Double Down, But Only On The Right Hand
Last weekend, we watched Casino Royale on the beach in Slovenia, just up the Adriatic coast from Montenegro, where the story takes place. I love the scenes at the poker table, particularly the one where Bond goes all in and loses all his money.
And that scene was in my mind when I was reading my friend Jason Calacanis' wonderful post, Yahoo committed seppuku today. Jason can be an amazing writer and this is one of the best things he's written in a while. I particularly loved this part:
invest more in it. “Oh, you like my house and you’re willing to pay
double what I paid for it? Did I mention I just redid the kitchen,
bought the lot next door and put in a newHVAC system?” How much is it
worth to you now? That’s gangster CEO-level poker playing. You raise
and raise while you develop your hand and increase its value.
Jason is a great poker player and he is right that you need to double down on your best bets. But I think he's wrong about Yahoo! and search.
You need to double down on the right hands and the way Yahoo! was playing the search hand wasn't going to end in a win for them. I believe that Google has won the "web search version 1.0" game and the only thing that is left is second place. Yahoo! and Microsoft essentially agreed to share second place instead of fighting each other for the spoils.
We lost a search engine last week but we also gained one. And that's a promising sign. There are new veins to mine in search and that's where you want to make your bets these days. You don't want to compete with Google head on. You want to find a new angle of attack.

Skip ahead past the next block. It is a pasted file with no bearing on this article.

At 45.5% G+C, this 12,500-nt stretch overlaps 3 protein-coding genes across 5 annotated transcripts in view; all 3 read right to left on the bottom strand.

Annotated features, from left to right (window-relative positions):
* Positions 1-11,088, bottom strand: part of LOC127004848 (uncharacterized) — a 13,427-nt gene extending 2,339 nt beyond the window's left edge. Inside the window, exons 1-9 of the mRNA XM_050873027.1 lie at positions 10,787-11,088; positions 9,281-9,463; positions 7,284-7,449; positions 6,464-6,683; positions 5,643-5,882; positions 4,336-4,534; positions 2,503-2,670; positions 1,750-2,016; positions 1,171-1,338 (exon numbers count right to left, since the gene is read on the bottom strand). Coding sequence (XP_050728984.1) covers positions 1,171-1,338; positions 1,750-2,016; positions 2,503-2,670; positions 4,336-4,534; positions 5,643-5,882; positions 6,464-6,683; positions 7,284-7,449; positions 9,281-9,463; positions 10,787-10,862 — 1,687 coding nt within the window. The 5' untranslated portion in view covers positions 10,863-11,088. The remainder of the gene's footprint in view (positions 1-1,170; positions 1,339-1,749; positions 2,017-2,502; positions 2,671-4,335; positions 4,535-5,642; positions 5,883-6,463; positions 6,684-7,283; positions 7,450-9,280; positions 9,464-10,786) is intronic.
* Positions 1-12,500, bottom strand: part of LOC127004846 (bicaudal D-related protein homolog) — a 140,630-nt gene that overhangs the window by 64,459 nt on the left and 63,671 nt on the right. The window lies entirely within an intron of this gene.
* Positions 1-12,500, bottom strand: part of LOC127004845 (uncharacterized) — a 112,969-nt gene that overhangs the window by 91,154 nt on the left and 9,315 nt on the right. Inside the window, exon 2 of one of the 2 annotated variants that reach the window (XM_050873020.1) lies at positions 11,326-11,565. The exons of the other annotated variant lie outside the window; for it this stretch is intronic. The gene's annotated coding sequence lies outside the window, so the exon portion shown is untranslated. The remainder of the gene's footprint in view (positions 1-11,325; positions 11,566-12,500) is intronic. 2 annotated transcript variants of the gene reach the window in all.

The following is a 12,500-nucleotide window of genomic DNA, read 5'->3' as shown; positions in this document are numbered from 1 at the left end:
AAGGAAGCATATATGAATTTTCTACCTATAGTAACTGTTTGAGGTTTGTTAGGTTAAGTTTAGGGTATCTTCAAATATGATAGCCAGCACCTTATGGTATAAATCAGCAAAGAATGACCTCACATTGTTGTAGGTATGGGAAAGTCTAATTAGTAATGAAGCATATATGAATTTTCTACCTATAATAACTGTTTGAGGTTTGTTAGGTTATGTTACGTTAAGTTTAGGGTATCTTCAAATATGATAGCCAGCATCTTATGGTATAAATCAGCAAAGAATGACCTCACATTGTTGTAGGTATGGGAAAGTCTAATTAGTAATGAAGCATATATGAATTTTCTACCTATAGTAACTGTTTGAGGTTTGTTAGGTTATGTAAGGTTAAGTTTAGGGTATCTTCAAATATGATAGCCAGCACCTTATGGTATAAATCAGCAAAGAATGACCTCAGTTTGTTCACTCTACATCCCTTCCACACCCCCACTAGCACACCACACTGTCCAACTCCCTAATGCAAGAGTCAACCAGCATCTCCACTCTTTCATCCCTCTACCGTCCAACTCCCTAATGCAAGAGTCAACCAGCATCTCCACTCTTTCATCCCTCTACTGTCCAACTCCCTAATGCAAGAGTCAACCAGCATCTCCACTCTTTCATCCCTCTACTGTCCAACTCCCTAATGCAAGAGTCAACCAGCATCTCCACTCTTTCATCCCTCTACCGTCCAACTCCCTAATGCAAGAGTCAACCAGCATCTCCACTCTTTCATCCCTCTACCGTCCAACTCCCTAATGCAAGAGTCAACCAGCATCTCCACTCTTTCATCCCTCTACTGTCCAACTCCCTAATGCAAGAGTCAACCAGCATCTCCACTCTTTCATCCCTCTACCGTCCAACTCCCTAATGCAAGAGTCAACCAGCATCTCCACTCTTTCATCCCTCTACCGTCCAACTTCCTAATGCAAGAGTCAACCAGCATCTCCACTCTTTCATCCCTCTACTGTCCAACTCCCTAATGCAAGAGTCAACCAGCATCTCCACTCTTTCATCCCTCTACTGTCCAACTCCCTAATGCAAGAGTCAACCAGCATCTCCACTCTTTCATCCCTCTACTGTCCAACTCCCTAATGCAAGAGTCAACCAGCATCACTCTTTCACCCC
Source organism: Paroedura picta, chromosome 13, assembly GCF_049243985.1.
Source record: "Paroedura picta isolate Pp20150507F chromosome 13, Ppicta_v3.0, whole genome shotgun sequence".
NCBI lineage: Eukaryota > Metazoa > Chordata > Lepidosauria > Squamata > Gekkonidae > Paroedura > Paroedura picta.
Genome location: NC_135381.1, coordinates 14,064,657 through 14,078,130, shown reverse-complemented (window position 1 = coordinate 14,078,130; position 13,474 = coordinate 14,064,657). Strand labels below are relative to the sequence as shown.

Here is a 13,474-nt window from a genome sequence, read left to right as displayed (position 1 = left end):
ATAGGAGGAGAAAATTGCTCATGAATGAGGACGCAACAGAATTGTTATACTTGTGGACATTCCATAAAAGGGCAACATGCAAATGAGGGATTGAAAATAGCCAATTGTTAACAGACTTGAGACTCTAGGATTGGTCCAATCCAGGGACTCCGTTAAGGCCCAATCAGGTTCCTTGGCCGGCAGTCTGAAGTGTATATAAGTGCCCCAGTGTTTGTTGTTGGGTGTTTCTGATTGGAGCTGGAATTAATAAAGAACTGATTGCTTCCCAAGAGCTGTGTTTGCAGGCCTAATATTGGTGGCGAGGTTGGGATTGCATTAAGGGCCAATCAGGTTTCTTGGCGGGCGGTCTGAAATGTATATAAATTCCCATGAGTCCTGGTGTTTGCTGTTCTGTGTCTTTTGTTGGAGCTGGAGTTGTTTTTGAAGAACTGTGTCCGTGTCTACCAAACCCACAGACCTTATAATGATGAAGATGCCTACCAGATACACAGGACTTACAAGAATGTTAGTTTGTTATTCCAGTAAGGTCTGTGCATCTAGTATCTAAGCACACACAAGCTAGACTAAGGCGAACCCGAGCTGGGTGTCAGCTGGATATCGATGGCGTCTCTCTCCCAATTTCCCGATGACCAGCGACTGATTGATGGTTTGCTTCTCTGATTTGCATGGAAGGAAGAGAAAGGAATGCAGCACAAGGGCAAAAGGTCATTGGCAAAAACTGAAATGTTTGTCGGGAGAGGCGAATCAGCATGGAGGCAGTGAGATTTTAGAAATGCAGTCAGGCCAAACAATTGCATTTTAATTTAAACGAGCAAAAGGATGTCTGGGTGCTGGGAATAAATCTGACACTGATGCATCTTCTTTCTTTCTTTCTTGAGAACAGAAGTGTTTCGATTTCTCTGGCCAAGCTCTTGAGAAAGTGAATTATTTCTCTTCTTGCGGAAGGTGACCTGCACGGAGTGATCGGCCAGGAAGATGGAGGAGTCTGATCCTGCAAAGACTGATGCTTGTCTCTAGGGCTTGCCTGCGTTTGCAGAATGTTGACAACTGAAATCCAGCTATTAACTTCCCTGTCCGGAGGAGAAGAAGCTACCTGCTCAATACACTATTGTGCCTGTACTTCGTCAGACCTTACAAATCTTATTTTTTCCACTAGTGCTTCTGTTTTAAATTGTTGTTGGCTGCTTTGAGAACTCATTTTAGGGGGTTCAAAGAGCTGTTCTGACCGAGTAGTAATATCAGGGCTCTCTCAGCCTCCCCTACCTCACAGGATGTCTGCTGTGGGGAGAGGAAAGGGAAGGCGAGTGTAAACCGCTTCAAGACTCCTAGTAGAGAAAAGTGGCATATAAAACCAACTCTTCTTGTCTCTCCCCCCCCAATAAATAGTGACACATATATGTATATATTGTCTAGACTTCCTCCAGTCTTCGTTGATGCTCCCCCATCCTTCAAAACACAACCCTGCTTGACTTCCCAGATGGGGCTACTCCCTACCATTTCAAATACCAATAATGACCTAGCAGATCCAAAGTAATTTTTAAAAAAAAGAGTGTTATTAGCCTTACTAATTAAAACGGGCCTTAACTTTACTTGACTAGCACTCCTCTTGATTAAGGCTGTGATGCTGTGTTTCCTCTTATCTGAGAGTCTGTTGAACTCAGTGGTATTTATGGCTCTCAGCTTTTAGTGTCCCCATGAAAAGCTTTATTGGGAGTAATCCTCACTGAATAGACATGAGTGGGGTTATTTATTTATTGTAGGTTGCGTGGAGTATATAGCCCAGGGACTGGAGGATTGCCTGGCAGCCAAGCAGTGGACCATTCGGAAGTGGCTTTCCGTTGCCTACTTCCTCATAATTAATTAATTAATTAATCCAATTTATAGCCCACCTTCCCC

Jason goes on to talk about the videogame market. He says:
space–they innovated. Now the Wii outsells the mighty XBOX 50 million
to 30 million. That is how you fight Microsoft: you innovate. Steve
Jobs knows this, Nintendo knows this, and Oracle knows this. Yahoo,
apparently, did not get the 40-year-old memo.
But Nintendo announced a terrible quarter this week. Sales of the Wii dropped to 2.2mm from 5.2mm in the second quarter last year.
The vector of competition in the videogame market has moved from consoles to mobile and social nets. Bing Gordon spent 26 years at Electronic Arts and joined Kleiner Perkins as a General Partner in 2008. Bing knows a thing or two about videogames. His first two investments at KP were Zynga, the leader in social gaming, and ngmoco, the leader in iPhone games. Those are going to be two great investments. Bing picked new vectors of competition and bet on them. That's how you double down on videogames.
So I agree with Jason. Throwing in the towel is not how great companies are built. But competing with an entrenched market leader without a differentiated strategy is also not a winning hand.
Of course, Jason knows that and his Mahalo Answers is yet another vector in the search game, a vector that Yahoo! has a winning hand in. And so that's where Jason's poker game is being played. It's going to be fun to watch it.
Disclosure: The Gotham Gal and I have a small personal investment in Mahalo and the Gotham Gal and Jason were partners in Silicon Alley Reporter back in the 90s.